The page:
Weekly spam summary on July 8th, 2006

July 9, 2006

This week, we:

  • got 13,932 messages from 204 different IP addresses.
  • handled 17,417 sessions from 865 different IP addresses.
  • received 161,727 connections from at least 52,444 different IP addresses.
  • hit a highwater of 50 connections being checked at once (hit on Friday).

This is about the same as last week, allowing for random variation. The per day table is mostly but not entirely flat, so I'm going to include it:

Day Connections different IPs
Sunday 20,708 +8,590
Monday 24,100 +6,710
Tuesday 23,664 +7,986
Wednesday 27,001 +9,007
Thursday 22,281 +6,807
Friday 25,757 +7,995
Saturday 18,216 +5,349

Kernel level packet filtering top ten:

Host/Mask           Packets   Bytes
218.0.0.0/11           9919    485K
61.128.0.0/10          7007    367K
213.4.149.12           6328    329K
69.64.10.246           5037    235K
217.13.17.73           4932    237K
218.254.82.97          4189    201K
62.2.90.42             4155    201K
212.216.176.0/24       4030    203K
217.57.24.82           3774    181K
220.160.0.0/11         3680    182K

Volume is down from last week, only partly because the two big point sources went away, and this week the top two spots are claimed by Chinese netblocks instead of individual IP addresses.

  • 213.4.149.12 returns from last week, still with a bad HELO name.
  • 217.13.17.73 and 217.57.24.82 also have bad HELO names.
  • 69.64.10.246 was listed in the NJABL (but no longer is).
  • 218.254.82.97, a very active hkcable.com.hk cablemodem, returns from last week.
  • 62.2.90.42 is listed in the SORBS DUL list (and is currently in bl.spamcop.net).

Connection time rejection stats:

  55159 total
  29576 dynamic IP
  21628 bad or no reverse DNS
   2631 class bl-cbl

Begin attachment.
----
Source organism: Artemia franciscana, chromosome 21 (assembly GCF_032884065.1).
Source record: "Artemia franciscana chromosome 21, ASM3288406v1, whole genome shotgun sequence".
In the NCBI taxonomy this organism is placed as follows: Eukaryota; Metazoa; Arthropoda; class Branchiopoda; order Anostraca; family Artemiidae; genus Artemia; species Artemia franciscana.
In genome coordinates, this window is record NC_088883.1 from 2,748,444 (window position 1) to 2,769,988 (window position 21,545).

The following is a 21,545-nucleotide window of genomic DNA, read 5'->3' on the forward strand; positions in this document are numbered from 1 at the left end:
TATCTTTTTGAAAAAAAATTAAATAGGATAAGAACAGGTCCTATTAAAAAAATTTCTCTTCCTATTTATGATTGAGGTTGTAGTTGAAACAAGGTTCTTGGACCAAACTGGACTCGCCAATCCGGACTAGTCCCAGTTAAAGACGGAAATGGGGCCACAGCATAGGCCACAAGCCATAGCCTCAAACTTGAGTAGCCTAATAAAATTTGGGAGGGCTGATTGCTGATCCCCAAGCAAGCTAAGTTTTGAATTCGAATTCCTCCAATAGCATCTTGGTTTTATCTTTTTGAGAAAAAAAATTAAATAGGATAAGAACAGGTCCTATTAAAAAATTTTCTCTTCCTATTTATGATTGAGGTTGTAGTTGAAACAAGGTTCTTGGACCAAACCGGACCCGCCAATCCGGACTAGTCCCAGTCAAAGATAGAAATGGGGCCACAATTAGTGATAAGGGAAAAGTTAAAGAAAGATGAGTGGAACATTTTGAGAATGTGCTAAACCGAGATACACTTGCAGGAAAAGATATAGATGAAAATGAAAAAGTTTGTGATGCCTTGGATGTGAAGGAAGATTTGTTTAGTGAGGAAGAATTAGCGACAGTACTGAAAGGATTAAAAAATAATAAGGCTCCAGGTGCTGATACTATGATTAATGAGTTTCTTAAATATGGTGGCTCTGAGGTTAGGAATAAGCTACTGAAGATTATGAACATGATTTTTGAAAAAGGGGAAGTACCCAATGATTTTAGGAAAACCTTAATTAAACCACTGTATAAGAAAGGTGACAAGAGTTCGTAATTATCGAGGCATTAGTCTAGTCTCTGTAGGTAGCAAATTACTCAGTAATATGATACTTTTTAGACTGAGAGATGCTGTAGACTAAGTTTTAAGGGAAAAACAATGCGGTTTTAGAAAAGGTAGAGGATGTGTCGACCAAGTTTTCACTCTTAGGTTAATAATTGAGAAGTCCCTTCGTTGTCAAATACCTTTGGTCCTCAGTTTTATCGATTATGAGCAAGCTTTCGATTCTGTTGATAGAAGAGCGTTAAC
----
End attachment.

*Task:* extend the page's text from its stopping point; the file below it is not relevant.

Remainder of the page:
230 class bl-njabl
    154 class bl-sdul
    135 class bl-spews
    124 class bl-sbl
     87 class bl-dsbl
     10 class bl-ordb

This is a striking jump up from last week for only a relatively moderate increase in overall connection volume. I suspect that spammers may be having their zombies get more persistent to overcome greylisting; oh well, very little lasts forever in the antispam world.

All 30 of the 30 most rejected IP addresses were rejected more than a hundred times; the champion is 218.254.82.97, with 1247 rejections, and with this latest episode it's now earned a permanent place in our kernel IP filters. 27 of the 30 are currently in the CBL, and six are in bl.spamcop.net.

Hotmail had a so-so week, and I've discovered that some of my past stats around the start of each month may have been inaccurate. This week's numbers:

  • no messages accepted.
  • 4 messages rejected because they came from non-Hotmail email addresses.
  • 14 messages sent to our spamtraps.
  • no messages refused because their sender addresses had already hit our spamtraps.
  • no messages refused due to their origin IP address.

That's a lot of mail to our spamtraps, and I'm not too happy about it. Hotmail may be stopping spammers relatively fast, but it's clearly letting them send some spam to start with.

And the closing numbers:

what # this week (distinct IPs) # last week (distinct IPs)
Bad HELOs 608 56 193 45
Bad bounces 88 62 23 18

Both of these are up significantly from last week, and I suspect that it's the same root cause: spammers are forging us on their spam more actively. There is no single source of bad HELOs that stands out a lot (the winner is 198.145.214.166 aka 'pascor01.Pascor.local', but with only 85 rejections).

This week sees a new 38-character hex digit appear in the bad bounces, 8B407639D45C5742ADD3987F7E013C41178B66. Apart from that, there's a lot more variety this week, with 54 different usernames ranging from long-dead accounts to plausible accounts to random alphanumeric sequences like 'zfqbxbgm330'; the random alphanumerics are the predominant group. Interesting, the only all-digit username this week was '0'.

Written on 09 July 2006.
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Last modified: Sun Jul 9 02:37:13 2006
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